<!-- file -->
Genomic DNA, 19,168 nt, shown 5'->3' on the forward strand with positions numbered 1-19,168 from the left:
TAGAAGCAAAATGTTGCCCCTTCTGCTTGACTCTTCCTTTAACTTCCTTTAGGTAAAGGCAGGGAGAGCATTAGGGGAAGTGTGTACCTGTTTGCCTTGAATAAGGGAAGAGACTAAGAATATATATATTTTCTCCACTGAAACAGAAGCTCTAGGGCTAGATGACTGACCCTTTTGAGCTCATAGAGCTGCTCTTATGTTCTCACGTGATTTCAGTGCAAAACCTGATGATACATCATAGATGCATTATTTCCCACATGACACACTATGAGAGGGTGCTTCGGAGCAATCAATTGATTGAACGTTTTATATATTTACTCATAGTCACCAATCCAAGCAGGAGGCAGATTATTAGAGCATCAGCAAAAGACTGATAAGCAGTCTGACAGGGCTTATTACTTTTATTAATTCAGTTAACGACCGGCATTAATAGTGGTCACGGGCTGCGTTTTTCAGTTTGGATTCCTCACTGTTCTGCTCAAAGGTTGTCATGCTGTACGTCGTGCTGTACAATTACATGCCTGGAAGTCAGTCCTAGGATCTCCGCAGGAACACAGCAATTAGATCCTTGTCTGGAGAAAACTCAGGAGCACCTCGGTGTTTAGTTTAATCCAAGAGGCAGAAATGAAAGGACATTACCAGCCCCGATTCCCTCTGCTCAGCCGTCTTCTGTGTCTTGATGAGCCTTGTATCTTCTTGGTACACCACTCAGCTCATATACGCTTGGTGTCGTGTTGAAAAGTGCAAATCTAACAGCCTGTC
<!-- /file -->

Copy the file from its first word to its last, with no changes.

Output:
Genomic DNA, 19,168 nt, shown 5'->3' on the forward strand with positions numbered 1-19,168 from the left:
TAGAAGCAAAATGTTGCCCCTTCTGCTTGACTCTTCCTTTAACTTCCTTTAGGTAAAGGCAGGGAGAGCATTAGGGGAAGTGTGTACCTGTTTGCCTTGAATAAGGGAAGAGACTAAGAATATATATATTTTCTCCACTGAAACAGAAGCTCTAGGGCTAGATGACTGACCCTTTTGAGCTCATAGAGCTGCTCTTATGTTCTCACGTGATTTCAGTGCAAAACCTGATGATACATCATAGATGCATTATTTCCCACATGACACACTATGAGAGGGTGCTTCGGAGCAATCAATTGATTGAACGTTTTATATATTTACTCATAGTCACCAATCCAAGCAGGAGGCAGATTATTAGAGCATCAGCAAAAGACTGATAAGCAGTCTGACAGGGCTTATTACTTTTATTAATTCAGTTAACGACCGGCATTAATAGTGGTCACGGGCTGCGTTTTTCAGTTTGGATTCCTCACTGTTCTGCTCAAAGGTTGTCATGCTGTACGTCGTGCTGTACAATTACATGCCTGGAAGTCAGTCCTAGGATCTCCGCAGGAACACAGCAATTAGATCCTTGTCTGGAGAAAACTCAGGAGCACCTCGGTGTTTAGTTTAATCCAAGAGGCAGAAATGAAAGGACATTACCAGCCCCGATTCCCTCTGCTCAGCCGTCTTCTGTGTCTTGATGAGCCTTGTATCTTCTTGGTACACCACTCAGCTCATATACGCTTGGTGTCGTGTTGAAAAGTGCAAATCTAACAGCCTGTC